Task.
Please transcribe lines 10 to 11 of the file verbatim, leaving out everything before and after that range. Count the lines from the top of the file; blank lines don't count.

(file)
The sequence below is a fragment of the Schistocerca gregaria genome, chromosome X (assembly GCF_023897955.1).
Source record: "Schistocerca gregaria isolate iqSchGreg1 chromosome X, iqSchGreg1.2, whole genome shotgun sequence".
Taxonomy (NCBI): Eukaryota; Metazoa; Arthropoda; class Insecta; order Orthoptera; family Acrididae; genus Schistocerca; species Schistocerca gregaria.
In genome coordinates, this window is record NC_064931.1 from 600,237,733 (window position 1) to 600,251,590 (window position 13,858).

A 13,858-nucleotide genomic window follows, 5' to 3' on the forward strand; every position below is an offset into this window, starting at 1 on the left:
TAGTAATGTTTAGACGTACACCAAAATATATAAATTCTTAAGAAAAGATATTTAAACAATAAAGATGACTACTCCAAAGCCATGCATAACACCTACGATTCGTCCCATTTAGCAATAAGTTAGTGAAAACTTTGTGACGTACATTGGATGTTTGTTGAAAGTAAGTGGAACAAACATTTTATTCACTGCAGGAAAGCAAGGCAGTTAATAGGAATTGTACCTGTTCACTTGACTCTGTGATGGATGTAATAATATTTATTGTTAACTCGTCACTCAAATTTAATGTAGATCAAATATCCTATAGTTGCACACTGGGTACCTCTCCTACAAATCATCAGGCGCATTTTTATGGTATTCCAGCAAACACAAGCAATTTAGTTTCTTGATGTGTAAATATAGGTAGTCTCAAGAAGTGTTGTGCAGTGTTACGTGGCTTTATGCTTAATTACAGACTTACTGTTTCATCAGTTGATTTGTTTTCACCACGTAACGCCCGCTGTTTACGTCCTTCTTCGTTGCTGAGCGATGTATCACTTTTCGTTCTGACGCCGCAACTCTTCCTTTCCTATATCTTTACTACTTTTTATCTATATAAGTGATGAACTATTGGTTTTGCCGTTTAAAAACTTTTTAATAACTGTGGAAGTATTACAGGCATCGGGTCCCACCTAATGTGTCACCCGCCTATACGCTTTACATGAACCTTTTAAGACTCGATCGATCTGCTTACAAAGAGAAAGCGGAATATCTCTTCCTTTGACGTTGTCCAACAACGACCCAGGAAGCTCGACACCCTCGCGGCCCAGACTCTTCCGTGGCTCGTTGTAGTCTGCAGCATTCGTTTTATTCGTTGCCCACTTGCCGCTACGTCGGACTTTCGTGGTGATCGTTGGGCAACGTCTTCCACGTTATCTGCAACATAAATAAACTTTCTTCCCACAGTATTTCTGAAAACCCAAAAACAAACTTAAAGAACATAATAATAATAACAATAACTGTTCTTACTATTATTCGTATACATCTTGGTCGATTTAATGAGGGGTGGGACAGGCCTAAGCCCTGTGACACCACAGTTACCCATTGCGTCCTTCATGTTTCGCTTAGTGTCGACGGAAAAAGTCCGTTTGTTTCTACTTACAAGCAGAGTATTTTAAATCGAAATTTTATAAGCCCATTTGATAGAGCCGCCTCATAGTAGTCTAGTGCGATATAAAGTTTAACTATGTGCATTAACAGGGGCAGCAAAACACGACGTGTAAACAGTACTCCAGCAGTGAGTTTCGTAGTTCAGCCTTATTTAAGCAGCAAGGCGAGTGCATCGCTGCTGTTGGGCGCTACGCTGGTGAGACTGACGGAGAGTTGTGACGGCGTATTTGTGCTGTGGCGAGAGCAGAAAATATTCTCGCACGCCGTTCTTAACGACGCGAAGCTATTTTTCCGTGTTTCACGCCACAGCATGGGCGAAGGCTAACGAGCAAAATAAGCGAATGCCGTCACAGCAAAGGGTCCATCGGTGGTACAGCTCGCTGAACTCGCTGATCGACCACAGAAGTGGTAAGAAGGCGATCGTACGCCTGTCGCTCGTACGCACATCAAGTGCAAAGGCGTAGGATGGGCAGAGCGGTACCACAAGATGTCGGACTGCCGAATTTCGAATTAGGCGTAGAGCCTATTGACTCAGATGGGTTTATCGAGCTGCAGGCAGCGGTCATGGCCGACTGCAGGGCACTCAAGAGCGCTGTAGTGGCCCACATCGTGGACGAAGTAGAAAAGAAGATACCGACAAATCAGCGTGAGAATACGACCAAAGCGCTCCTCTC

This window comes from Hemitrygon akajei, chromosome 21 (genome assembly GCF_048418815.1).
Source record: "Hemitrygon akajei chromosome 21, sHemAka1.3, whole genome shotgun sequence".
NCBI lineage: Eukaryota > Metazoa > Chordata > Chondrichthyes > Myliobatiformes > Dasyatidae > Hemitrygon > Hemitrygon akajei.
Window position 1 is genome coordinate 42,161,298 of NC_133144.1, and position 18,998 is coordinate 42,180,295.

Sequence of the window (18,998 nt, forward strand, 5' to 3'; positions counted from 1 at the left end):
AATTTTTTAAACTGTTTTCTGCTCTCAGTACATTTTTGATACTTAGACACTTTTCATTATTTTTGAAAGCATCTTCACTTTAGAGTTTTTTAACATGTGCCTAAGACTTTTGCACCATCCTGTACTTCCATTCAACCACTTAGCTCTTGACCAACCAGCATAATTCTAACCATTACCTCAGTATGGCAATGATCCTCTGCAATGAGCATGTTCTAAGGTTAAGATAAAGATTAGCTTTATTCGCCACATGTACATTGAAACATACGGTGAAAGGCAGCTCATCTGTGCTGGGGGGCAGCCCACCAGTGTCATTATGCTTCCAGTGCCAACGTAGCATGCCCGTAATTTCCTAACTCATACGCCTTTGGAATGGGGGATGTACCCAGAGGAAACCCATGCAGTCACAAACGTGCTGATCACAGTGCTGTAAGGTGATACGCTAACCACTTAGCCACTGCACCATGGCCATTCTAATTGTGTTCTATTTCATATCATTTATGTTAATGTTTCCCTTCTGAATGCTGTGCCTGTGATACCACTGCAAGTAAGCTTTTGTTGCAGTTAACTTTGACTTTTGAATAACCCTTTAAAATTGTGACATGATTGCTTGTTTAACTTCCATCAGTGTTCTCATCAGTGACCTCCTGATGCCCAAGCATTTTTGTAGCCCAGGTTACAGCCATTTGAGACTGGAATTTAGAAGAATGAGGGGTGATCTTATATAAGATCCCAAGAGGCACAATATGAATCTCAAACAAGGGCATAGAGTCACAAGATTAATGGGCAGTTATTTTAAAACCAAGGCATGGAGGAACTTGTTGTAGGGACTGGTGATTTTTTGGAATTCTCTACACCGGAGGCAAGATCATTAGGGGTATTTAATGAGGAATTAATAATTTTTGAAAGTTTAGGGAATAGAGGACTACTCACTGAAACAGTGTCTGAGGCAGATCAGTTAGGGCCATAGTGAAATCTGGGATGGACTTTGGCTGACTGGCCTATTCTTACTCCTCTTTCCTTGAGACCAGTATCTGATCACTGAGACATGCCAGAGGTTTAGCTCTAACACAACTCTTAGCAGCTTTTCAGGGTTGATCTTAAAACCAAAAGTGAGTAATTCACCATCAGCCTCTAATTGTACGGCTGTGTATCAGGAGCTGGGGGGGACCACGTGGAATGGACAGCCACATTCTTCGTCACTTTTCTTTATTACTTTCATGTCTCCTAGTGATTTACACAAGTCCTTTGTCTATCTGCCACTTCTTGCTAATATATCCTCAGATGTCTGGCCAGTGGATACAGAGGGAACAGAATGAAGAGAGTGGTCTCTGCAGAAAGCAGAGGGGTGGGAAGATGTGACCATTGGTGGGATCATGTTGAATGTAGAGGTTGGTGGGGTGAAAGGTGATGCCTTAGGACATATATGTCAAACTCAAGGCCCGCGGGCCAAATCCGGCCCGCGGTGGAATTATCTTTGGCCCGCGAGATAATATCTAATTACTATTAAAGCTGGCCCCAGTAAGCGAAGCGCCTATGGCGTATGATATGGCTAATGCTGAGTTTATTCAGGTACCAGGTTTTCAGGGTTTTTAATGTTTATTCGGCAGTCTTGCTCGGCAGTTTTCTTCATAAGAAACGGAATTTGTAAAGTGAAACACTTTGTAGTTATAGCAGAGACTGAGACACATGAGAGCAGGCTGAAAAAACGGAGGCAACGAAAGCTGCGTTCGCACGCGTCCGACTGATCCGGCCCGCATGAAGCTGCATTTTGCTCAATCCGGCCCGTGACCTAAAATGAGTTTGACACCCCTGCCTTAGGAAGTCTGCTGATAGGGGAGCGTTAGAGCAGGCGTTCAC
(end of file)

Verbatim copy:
Window position 1 is genome coordinate 42,161,298 of NC_133144.1, and position 18,998 is coordinate 42,180,295.

Sequence of the window (18,998 nt, forward strand, 5' to 3'; positions counted from 1 at the left end):